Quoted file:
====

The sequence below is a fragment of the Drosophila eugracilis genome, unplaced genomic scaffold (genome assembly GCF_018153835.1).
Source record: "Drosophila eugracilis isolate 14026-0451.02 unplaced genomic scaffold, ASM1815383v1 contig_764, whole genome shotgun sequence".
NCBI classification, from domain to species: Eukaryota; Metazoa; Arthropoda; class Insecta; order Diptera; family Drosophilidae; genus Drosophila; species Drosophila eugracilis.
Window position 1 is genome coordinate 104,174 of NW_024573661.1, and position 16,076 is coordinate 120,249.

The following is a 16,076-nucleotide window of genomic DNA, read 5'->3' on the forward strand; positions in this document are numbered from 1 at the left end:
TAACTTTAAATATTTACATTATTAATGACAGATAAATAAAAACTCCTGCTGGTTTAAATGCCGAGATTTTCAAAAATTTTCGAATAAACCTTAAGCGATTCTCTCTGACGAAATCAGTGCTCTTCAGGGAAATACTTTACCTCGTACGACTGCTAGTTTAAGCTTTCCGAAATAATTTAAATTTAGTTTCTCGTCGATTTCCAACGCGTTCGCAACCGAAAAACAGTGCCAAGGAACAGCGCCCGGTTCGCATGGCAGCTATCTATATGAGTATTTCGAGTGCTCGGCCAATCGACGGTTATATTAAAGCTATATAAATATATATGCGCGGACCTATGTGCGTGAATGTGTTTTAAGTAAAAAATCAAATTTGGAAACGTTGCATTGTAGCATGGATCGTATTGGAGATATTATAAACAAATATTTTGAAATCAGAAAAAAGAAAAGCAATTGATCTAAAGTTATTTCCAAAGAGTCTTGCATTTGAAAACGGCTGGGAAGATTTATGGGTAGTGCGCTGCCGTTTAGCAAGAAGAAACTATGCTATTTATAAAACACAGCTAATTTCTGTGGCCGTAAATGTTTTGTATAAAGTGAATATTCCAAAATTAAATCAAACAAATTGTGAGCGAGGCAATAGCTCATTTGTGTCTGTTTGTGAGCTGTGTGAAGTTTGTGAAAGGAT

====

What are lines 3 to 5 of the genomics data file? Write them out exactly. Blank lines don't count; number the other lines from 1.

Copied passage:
NCBI classification, from domain to species: Eukaryota; Metazoa; Arthropoda; class Insecta; order Diptera; family Drosophilidae; genus Drosophila; species Drosophila eugracilis.
Window position 1 is genome coordinate 104,174 of NW_024573661.1, and position 16,076 is coordinate 120,249.

The following is a 16,076-nucleotide window of genomic DNA, read 5'->3' on the forward strand; positions in this document are numbered from 1 at the left end: